A coronavirus pandemic spending package introduced in the Senate this week would provide $1.5 billion in supplemental funding for NASA, although agency leadership says the exact amount of money the agency needs to cover its costs remains to be determined.
Global Eagle Entertainment, a provider of media services and satellite Wi-Fi to aircraft, boats and remote locations, filed for Chapter 11 bankruptcy protection July 22, citing the coronavirus pandemic’s impact on global travel.
Four months after closing centers because of the coronavirus pandemic, NASA has been able to keep its highest priority missions on track, even as others have suffered delays.
The European Commission slashed its space budget for the next seven years, agreeing to a maximum of 13.2 billion ($15.2 billion) focused mainly on continuing the Galileo and Copernicus satellite programs.
Three months after the coronavirus pandemic upended American society, there are signs of recovery. NASA is also taking the first initial steps back to normal operations.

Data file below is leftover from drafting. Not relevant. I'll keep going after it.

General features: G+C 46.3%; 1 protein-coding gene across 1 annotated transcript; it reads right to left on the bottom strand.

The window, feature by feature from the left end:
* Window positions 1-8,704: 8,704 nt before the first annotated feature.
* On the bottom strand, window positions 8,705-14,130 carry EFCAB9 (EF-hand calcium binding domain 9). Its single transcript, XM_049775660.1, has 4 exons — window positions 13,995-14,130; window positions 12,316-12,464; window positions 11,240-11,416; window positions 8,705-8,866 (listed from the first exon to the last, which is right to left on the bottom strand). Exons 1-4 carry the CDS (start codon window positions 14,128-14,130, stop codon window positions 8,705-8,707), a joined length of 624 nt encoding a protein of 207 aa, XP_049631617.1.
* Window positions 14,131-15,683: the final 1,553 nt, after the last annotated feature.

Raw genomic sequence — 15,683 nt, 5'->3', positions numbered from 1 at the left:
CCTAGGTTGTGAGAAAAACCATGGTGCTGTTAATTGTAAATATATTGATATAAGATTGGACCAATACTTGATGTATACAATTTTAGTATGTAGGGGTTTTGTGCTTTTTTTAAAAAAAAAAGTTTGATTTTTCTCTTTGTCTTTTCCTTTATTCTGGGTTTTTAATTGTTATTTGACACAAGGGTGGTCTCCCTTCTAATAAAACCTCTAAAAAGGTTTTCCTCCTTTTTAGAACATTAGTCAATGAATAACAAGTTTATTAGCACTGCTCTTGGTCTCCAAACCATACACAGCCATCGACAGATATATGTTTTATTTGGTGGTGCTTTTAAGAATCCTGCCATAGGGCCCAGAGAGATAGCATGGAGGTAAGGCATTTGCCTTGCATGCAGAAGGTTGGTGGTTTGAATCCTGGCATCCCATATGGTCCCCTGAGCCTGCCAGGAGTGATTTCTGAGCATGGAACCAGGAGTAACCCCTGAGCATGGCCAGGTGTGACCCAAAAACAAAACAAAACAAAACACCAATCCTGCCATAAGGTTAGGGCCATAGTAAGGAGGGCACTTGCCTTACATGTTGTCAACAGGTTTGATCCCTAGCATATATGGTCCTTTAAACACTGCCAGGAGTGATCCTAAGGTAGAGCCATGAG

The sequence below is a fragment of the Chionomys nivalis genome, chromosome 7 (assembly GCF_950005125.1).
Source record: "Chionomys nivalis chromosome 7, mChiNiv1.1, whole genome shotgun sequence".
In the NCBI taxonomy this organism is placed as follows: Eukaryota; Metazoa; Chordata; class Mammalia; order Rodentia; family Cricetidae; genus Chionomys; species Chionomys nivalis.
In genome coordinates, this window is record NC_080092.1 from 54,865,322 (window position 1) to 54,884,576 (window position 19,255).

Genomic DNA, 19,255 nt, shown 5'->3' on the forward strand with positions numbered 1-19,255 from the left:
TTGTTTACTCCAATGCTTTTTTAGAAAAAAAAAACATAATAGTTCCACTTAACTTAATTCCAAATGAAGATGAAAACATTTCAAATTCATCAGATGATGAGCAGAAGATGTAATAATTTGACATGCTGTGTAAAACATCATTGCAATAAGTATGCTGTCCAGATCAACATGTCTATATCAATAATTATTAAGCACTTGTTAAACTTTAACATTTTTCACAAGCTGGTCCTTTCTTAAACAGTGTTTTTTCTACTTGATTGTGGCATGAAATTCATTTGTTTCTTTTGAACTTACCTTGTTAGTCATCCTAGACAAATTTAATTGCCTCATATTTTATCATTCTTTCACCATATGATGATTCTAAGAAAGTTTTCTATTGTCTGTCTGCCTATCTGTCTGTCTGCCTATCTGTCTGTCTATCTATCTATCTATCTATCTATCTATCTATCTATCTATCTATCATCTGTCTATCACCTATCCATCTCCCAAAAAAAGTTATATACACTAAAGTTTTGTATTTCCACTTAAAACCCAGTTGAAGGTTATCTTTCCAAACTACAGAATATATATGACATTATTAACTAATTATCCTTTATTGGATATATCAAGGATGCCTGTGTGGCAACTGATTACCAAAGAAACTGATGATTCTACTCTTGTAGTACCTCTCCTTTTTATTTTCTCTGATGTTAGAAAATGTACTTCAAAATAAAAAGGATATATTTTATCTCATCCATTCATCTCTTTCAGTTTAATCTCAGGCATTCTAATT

Phasor Solutions, a company that ran out of cash trying to develop a phased array antenna for satellite communications, was purchased by Hanwha Systems, a South Korean defense company.
Three months after the coronavirus pandemic brought large swaths of the global economy to a near halt, Asia-Pacific satellite operators say they are still trying to identify a new normal.
Yuri Prokhorov, RSCC’s chief executive, said the company wants to have the satellites in orbit in 2024 to provide Ku-band coverage to Russia’s Far North.
COVID-19’s lesson for nuclear detonation warning is that satellite-based nuclear detonation detection broadcasts must be declassified now so that in the future they can be received directly by cellphones in time to save lives.
Rationalization of the startup landscape and the right sizing of company balance sheets is inevitable, paving the way for “Space 3.0,” which will see the profitable and sustainable exploitation of entirely new market opportunities, backed by a growing base of enlightened stakeholders.
Japanese ground station startup Infostellar announced $3.5 million in new funds April 29 from Airbus Ventures and other investors, but is seeking $1.2 million more by June as a bulwark against challenges stemming from the coronavirus pandemic.
The coronavirus pandemic is making it harder for Iridium to line up customers for its recently upgraded satellite constellation, but isn’t expected to reverse the company’s six-year annual growth streak, according to CEO Matt Desch.